Next, I had to decide on the type of filling so I read up on the difference between synthetic and down filling. To sum up, here's what I learned:

  • Down is often lighter, especially the higher the fill rating (e.g. you might see things like 650-fill or 800-fill - the higher the fill rating, the less down you need to occupy the same space, resulting in a lighter weight bag).
  • For down-filled sleeping bags, duck vs goose doesn't really matter, what matters is the fill rating.
  • For damp environments, synthetic is often a better choice because synthetic-filled sleeping bags only lose 15% of their effective warmth when wet, while down-filled would lose 100%.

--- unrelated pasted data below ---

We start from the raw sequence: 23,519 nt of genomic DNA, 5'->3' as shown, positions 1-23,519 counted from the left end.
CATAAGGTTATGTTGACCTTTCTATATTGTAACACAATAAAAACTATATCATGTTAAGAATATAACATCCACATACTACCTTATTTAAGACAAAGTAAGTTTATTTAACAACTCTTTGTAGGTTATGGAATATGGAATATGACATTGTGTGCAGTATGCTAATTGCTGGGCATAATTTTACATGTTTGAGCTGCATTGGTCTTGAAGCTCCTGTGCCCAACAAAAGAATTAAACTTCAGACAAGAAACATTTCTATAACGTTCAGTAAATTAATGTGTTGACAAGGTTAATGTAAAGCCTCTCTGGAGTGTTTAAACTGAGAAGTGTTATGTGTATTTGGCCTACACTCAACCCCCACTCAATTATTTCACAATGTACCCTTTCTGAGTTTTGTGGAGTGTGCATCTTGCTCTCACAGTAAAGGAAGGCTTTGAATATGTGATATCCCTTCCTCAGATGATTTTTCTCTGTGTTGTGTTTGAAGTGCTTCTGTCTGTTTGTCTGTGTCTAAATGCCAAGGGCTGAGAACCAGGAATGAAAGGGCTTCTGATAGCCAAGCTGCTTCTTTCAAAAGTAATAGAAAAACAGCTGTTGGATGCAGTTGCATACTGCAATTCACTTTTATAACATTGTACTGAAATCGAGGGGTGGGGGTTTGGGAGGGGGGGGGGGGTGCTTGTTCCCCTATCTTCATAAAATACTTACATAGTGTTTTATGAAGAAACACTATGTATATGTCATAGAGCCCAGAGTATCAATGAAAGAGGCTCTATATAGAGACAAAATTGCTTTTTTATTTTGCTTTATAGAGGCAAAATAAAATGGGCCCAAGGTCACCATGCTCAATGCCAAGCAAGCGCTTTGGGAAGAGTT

I wanted to keep my expenses below $200 if I could, so with that in mind I did some searching to find some sleeping bags in that price range with good reviews and I came up with the following bags:

Both bags were very highly rated in various magazines and online reviews that I had seen and both were around $160 for the Regular size (up to 6') and $170 for Long (fitting up to 6'6", which is what I needed). There are some cheaper bags, but most of them aren't as lightweight (under 3 lbs!) as either of these 2 bags and/or they didn't get as good a review (or didn't have any review that I could find). If you want cheap, you could go to Walmart and find sleeping bags for as cheap as $10, but I'm not sure I personally trust that any of those bags will be a good long-term investment. Maybe I've just been bitten once too many times by the lure of the uber-cheap.